The first of the AI agents introduced in beta is the RAG agent. This agent, which works similarly to LangChain, combines the power of LLMs and enterprise search built on OCI OpenSearch to provide contextualized results that are enhanced with enterprise data, said Vinod Mamtani, vice president of OCI’s Generative AI Services.

When an enterprise user inputs a natural language query into the RAG agent via a business application, the query is passed to OCI OpenSearch, which is a form of vector or semantic search. OCI OpenSearch in turn reads and collects relevant information from an enterprise’s data repository. The search results are then ranked by a ReRanker LLM, which passes the ranking on to a text generation LLM, which answers the query in natural language.

The text generation LLM has checks to ensure that the returned response is grounded or in other words suitable for consumption by the user. If the returned query fails to meet the grounding requirements, the loop runs again, the company said, adding that this eliminates the need for specialists such as developers and data scientists.

“The information retrieved is current—even with dynamic data stores—and the results are provided with references to the original source data,” Mamtani explained.

rag infra oracle Oracle

Upcoming updates, expected to be released in the first half of 2024, to the RAG agent will add support for a wider range of data search and aggregation tools and also provide access to Oracle Database 23c with AI Vector Search and MySQL Heatwave with Vector Store.

Other capabilities, which also will be released around the same time frame, include the ability to create an AI agent from within the OCI console. A user will be able to create an agent by specifying the task they need done and attaching it to a data source, Mamtani said, adding that these agents will use either the Llama 2 or the Cohere LLMs by default.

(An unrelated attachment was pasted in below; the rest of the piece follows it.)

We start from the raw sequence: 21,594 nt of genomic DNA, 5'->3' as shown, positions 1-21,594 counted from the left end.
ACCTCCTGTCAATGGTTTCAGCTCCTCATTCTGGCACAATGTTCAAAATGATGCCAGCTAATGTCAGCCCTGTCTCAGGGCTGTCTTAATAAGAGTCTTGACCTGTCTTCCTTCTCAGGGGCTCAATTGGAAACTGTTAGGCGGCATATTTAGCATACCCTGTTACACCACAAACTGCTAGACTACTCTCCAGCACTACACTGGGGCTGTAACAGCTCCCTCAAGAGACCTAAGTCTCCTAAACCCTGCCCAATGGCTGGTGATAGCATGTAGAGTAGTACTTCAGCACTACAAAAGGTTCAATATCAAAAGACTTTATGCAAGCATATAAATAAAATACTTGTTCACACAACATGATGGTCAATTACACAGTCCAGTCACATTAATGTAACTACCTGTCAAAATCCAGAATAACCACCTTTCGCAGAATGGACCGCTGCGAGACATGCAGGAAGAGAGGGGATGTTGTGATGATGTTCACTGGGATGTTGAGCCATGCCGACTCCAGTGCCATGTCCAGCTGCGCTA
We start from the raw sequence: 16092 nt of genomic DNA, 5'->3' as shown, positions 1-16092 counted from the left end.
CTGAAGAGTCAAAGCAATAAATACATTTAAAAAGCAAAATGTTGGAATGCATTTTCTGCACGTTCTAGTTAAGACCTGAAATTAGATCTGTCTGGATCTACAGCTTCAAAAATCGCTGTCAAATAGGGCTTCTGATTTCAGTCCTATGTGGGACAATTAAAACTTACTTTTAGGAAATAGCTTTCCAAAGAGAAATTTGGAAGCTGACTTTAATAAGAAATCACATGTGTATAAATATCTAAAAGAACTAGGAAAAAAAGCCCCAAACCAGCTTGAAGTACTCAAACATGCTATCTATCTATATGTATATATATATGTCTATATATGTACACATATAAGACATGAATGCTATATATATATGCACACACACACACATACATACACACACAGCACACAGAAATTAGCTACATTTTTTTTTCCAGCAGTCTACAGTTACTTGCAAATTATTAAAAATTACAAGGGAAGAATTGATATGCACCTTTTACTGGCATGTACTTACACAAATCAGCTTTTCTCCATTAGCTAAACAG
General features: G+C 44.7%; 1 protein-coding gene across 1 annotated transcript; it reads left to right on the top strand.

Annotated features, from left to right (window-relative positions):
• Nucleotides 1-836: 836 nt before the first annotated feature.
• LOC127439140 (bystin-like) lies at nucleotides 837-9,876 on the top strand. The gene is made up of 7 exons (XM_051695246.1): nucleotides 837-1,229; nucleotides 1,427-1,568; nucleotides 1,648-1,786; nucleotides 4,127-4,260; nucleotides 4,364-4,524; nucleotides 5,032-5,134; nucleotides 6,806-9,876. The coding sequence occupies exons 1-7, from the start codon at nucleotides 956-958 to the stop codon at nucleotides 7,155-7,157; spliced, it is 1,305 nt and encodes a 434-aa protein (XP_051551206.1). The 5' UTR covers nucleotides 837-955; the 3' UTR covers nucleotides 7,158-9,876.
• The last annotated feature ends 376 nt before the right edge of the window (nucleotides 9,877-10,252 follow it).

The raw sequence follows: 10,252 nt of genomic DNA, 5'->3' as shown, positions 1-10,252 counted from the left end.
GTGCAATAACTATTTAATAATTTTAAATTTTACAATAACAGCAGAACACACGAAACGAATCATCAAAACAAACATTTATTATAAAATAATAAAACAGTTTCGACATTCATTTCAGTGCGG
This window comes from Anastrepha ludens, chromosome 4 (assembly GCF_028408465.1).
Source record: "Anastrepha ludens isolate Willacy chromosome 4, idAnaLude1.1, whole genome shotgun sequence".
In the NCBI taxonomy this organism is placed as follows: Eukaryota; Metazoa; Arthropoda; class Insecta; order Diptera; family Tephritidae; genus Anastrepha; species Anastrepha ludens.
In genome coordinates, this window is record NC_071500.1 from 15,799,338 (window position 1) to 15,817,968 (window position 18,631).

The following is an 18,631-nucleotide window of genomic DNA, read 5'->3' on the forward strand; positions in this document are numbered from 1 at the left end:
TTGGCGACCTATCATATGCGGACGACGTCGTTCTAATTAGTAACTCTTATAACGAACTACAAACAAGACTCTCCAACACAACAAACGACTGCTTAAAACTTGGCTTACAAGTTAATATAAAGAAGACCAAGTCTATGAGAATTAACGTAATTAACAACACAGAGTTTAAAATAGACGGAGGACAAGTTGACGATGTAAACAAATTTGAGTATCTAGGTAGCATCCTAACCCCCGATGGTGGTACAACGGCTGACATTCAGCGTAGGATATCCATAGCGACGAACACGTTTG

AI agents based on the ReAct framework

These AI agents, according to Oracle, are being created with the help of the ReAct paper published by researchers from Princeton University and Google. Agents use the ReAct framework to reason, act, and plan based on a series of thoughts, actions, and observations.

Mamtani said these capabilities will allow the agents to go beyond information retrieval tasks and call APIs on behalf of the user as well as automate other tasks. Oracle also plans to add multi-turn agents to the service that can be asked to retain the memory of past interactions to further enrich the model context and its responses.

Most of these agents and their actions, according to the company, can be added to its suite of SaaS applications, including Oracle Fusion Cloud Applications Suite, Oracle NetSuite, and industry applications such as Oracle Cerner.

Additionally, in an effort to help enterprises use and manage LLMs with open source libraries, Oracle is adding a new capability to its OCI Data Science offering, dubbed the AI Quick Actions feature. This feature, which will be in beta next month, enables no-code access to a variety of open-source LLMs.

Copyright © 2024 IDG Communications, Inc.